Different types of treatments are available for patients with pituitary tumors. Some treatments are standard (the currently used treatment), and some are being tested in clinical trials. Four types of standard treatment are used:
Many pituitary tumors can be removed by surgery using one of the following operations:
- Transsphenoidal surgery: A type of surgery in which the instruments are inserted into part of the brain by going through an incision (cut) made under the upper lip or at the bottom of the nose between the nostrils and then through the sphenoid bone (a butterfly-shaped bone at the base of the skull) to reach the pituitary gland. The pituitary gland lies just above the sphenoid bone.
- Endoscopic transsphenoidal surgery: A type of surgery in which an endoscope is inserted through an incision (cut) made at the back of the inside of the nose and then through the sphenoid bone to reach the pituitary gland. An endoscope is a thin, tube-like instrument with a light, a lens for viewing, and a tool for removing tumor tissue.
- Craniotomy: Surgery to remove the tumor through an opening made in the skull.
is a cancer treatment that uses high-energy x-rays or other types of radiation to kill cancer cells or keep them from growing. There are two types of radiation therapy. The way the radiation therapy is given depends on the type of the cancer being treated.
External radiation therapy
uses a machine outside the body to send radiation toward the cancer.
Internal radiation therapy
uses a radioactive substance sealed in needles, seeds, wires, or catheters that are placed directly into or near the cancer.
Stereotactic radiation surgery
uses a rigid head frame attached to the skull to aim a single large dose of radiation directly to a tumor, causing less damage to nearby healthy tissue. It is also called stereotaxic radiosurgery, radiosurgery, and radiation surgery. This procedure does not involve surgery.
Drugs may be given to stop a functioning pituitary tumor from making too many hormones.
may be used as palliative treatment for pituitary carcinomas, to relieve symptoms and improve the patient’s quality of life. Chemotherapy uses drugs to stop the growth of cancer cells, either by killing the cells or by stopping them from dividing. When chemotherapy is taken by mouth or injected into a vein or muscle, the drugs enter the bloodstream and can reach cancer cells throughout the body (systemic chemotherapy). When chemotherapy is placed directly into the cerebrospinal fluid, an organ, or a body cavity such as the abdomen, the drugs mainly affect cancer cells in those areas (regional chemotherapy). The way the chemotherapy is given depends on the type of the cancer being treated.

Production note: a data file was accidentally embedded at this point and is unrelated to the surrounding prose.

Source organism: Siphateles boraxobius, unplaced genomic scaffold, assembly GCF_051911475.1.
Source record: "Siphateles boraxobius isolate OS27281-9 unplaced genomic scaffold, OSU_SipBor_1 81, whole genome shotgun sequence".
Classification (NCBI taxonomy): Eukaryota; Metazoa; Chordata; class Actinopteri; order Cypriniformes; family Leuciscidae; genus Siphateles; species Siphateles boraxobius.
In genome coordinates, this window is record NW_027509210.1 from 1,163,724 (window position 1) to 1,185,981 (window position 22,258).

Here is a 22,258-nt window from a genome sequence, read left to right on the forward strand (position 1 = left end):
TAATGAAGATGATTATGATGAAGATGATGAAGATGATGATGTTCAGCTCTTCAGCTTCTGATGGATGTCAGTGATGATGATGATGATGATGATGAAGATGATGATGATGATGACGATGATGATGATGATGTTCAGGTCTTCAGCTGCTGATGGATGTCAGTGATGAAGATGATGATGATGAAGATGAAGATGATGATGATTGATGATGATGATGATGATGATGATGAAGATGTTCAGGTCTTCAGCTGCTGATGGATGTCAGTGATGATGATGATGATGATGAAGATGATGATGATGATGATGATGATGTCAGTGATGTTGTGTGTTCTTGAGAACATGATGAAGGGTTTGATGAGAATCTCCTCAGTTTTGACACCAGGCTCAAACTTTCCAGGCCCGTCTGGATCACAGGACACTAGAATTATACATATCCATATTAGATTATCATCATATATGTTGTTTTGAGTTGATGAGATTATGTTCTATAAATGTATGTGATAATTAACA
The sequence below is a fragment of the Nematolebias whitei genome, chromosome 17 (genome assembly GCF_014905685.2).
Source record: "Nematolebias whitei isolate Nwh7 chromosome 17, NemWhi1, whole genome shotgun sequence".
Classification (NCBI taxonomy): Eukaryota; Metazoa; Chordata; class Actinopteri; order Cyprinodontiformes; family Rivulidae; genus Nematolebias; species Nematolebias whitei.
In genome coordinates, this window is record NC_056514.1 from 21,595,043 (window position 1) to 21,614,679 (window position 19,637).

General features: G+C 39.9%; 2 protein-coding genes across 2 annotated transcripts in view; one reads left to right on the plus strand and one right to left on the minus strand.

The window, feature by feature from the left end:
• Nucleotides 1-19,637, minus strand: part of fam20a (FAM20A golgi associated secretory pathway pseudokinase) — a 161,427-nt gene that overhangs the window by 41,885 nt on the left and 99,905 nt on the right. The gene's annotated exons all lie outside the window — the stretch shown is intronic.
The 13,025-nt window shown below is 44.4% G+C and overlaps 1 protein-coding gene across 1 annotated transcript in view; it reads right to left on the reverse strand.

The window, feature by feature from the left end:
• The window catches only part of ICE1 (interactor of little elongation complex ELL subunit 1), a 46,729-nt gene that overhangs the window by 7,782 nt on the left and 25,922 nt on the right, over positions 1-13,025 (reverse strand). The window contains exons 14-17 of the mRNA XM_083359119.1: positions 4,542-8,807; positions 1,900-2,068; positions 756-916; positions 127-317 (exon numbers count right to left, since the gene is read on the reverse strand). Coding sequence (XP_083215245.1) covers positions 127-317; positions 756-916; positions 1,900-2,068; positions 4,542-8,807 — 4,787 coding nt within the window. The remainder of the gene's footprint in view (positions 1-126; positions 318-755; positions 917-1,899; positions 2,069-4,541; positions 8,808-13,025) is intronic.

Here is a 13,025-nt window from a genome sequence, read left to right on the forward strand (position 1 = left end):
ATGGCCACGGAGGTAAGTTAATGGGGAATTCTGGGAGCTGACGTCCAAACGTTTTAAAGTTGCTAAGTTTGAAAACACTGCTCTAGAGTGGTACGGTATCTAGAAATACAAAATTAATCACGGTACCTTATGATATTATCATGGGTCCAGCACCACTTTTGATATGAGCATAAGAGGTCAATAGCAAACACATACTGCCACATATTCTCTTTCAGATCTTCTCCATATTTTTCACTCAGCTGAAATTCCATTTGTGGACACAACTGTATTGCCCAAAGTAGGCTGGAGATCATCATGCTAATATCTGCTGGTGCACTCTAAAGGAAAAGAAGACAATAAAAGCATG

A clinical trial is a research study meant to help improve current treatments or obtain information on new treatments for patients with cancer. When clinical trials show that a new treatment is better than the standard treatment, the new treatment may become the standard treatment. Patients may want to think about taking part in a clinical trial. Some clinical trials are open only to patients who have not started treatment. . Other trials test treatments for patients whose cancer has not gotten better. There are also clinical trials that test new ways to stop cancer from recurring (coming back) or reduce the side effects of cancer treatment.
Some of the tests that were done to diagnose the cancer or to find out the stage of the cancer may be repeated. Some tests will be repeated in order to see how well the treatment is working.
Decisions about whether to continue, change, or stop treatment may be based on the results of these tests. This is sometimes called re-staging.
Some of the tests will continue to be done from time to time after treatment has ended. The results of these tests can show if your condition has changed or if the cancer has recurred (come back). These tests are sometimes called follow-up tests or check-ups.
National Cancer Institute http://www.cancer.gov
National Institute of Neurological Disorders and Stroke
Medscape from WebMD (incidence figures only) http://emedicine.medscape.com/article/123223-overview